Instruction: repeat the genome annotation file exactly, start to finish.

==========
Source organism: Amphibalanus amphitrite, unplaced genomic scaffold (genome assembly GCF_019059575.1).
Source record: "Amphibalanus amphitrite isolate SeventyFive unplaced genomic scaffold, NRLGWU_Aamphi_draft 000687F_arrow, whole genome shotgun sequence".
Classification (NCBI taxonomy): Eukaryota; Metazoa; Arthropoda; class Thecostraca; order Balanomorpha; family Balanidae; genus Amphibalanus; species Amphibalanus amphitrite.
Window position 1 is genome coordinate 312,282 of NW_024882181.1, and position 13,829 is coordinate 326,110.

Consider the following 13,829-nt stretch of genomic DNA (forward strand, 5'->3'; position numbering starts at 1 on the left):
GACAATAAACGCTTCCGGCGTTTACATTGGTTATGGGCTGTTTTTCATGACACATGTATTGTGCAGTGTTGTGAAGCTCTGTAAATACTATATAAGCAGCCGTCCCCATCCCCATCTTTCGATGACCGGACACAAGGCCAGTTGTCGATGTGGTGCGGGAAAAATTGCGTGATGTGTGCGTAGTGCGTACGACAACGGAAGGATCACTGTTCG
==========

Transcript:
Source organism: Amphibalanus amphitrite, unplaced genomic scaffold (genome assembly GCF_019059575.1).
Source record: "Amphibalanus amphitrite isolate SeventyFive unplaced genomic scaffold, NRLGWU_Aamphi_draft 000687F_arrow, whole genome shotgun sequence".
Classification (NCBI taxonomy): Eukaryota; Metazoa; Arthropoda; class Thecostraca; order Balanomorpha; family Balanidae; genus Amphibalanus; species Amphibalanus amphitrite.
Window position 1 is genome coordinate 312,282 of NW_024882181.1, and position 13,829 is coordinate 326,110.

Consider the following 13,829-nt stretch of genomic DNA (forward strand, 5'->3'; position numbering starts at 1 on the left):
GACAATAAACGCTTCCGGCGTTTACATTGGTTATGGGCTGTTTTTCATGACACATGTATTGTGCAGTGTTGTGAAGCTCTGTAAATACTATATAAGCAGCCGTCCCCATCCCCATCTTTCGATGACCGGACACAAGGCCAGTTGTCGATGTGGTGCGGGAAAAATTGCGTGATGTGTGCGTAGTGCGTACGACAACGGAAGGATCACTGTTCG